Fatness is a thing alternatively shamed and embraced by our culture. It is a state of being that inevitably influences our lives and the way people interact with us.
I find it a rather peculiar thing to think about.
On the surface of it one might ask, Why all the fuss? Bodies come in all shapes and sizes and the shape or size does not well represent the personality and life of the individual.
Maybe it's not even on your radar as something to think about. On the other hand, it could be your major struggle. For me, fatness is a state and a fight that I've known for a lifetime. As an insider I think I've got a few lessons that we can learn.
Comfort food is not your friend
It was in the last few years of primary school that I started to hear a few prodding remarks. (It didn't help that I had glasses.) Things were said only occasionally and usually meant innocently enough—from little kids being mean, not necessarily realising what they were saying. But little could they know that my life was already a mess.
I was born and raised in the Exclusive Brethren. The years were unsteady and full of hardship even as early as kindergarten. My parents were on-again off-again; fine, fighting or absent. They were sometimes the life of the party and sometimes shunned by the community—but mostly shunned. Money was often tight, alcohol abundant and a parent considering suicide was not unknown.
There were times when my extended family would have nothing to do with us. Once the only person I wanted to come to my birthday was my Uncle Rob. I really, really, really wanted him to be there. He couldn't come. I cried when Dad and Mum told me. I didn't understand.
As the oldest child, though young, the effects hit me hard. How can a kid know how to deal with such things? Well, I modelled those around me and ate food: the one, constant, always there and always delicious remedy. I ate up all my emotions.
In my distress I turned to the things I could control for reassurance. I didn't realise for a long time that food is a faithless friend, its sweet temptations not to be trusted.
Don't be silent, say something
By intermediate school I felt, looked and was enormous.
I couldn't think clearly about how I had got to that point. In fact, there was so much going on at home that I didn't even have the space to. Mum had been excommunicated, we were proceeding through family court and Grandpa was dying. My brain could only fit so much and nobody had really ever said anything to me anyway, apart from the odd bully who joked and mocked.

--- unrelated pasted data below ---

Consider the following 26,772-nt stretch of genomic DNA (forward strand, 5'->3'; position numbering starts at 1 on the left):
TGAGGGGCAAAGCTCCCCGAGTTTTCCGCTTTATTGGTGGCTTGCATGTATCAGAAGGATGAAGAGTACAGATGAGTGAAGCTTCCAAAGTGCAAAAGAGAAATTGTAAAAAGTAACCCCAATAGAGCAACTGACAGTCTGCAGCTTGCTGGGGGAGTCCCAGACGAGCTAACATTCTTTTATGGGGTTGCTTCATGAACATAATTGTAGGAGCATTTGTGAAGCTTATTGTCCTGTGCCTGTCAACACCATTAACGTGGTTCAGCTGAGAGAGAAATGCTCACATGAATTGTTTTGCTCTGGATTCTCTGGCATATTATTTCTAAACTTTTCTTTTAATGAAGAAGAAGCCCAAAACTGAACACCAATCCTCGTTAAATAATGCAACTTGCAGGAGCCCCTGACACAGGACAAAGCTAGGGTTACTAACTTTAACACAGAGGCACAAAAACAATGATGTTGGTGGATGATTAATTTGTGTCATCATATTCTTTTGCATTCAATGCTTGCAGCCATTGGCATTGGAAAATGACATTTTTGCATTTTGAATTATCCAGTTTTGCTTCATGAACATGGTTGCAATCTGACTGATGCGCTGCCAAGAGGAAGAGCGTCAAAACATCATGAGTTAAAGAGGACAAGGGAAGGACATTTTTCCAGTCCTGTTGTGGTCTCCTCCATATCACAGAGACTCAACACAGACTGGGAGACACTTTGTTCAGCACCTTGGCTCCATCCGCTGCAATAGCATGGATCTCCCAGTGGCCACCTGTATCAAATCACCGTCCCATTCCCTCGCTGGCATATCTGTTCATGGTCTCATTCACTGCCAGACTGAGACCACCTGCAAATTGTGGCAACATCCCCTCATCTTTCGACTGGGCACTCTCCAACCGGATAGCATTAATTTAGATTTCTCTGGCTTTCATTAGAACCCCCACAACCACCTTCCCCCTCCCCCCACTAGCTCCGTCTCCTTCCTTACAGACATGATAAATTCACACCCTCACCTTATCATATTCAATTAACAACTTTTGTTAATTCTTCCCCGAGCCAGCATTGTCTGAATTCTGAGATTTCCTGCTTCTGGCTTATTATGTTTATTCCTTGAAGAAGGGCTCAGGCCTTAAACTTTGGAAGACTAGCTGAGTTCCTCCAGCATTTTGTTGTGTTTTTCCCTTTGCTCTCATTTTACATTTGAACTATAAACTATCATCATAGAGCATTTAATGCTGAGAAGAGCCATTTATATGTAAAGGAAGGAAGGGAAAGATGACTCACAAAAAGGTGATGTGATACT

Of course I was totally responsible for my weight situation, each one is accountable for their own life, but I lamented my isolation and felt keenly the lack of someone to stop me and say, there is a better way.
Created things are cruel comforts
And when no one was there food always was. A cookie could never abandon me. No milo would ever betray me. More peas at dinner were healthy, right?
But the trouble with things like food (or alcohol or drugs or sex or shopping or education or anything created) is that they are cruel comforts. They never actually can satisfy our cravings for well-being, security and relief. They offer temporary hope, perhaps only at a subconscious level. Then they leave us worse off than before—the emptiness inside still gaping.
I was never abandoned or betrayed by food but too much of even a good thing (like peas) led to destruction.
Sin has consequences
My fatness began to feel like a trap. I thought, this is not me, how do I get out?
But when I looked around I could find no exit and life did not get easier as I grew older. There seemed only darkness.
At this point I realised that the seeming press of darkness was real, not just supposed. A dark heart can produce only dark things and these were all too apparent in my life. I realised that I was reaping the fruit of what I had sown.
My sin had consequences. I just had to look at myself in the mirror: my idolatry and gluttony had resulted in me, a teenaged girl, weighing more than 120kgs—and not much of this was muscle mass!
I learned the hard way the hard truth of humanity's innate corruption. I had taken something as good and simple as food and made it a god. My body bore the mark of my sin.
And there I found hope.
The Bread of Life
The cruel consolation of comfort food had born horrible consequences in my life but the hope I found put everything in perspective. I had wanted food to save me—from despair, loneliness, uncertainty and an ever-yearning, never-satisfied heart (ridiculous, I know). I was looking in the wrong place.
It is God alone who saves and His salvation is glorious! It is full and free; totally satisfying, never failing and for anyone who believes in Jesus Christ.
Everyone who looks to Jesus and believes in Him shall have eternal life.
Comfort food is not a friend. People fail us, created things turn into merciless masters and sin always has consequences—whether we see a result as obvious as fatness from gluttony or not. But Jesus Christ is the Bread and Water of Life. When we eat of him we hunger no more. The drops of life that fall from Him let us never thirst again.
I am an insider in the fight against fat and my fatness has taught me that we need Jesus.
Irenie How is young yet, by the grace of God, was saved while she was running away from and fighting against Him. God showed her that He is the Lord and she wants you to know this too. After becoming a Christian she finished studying to become a graphic designer and as this she currently works full-time in Christchurch, New Zealand.
Irenie How's previous articles may be viewed at http://www.pressserviceinternational.org/irenie-how.html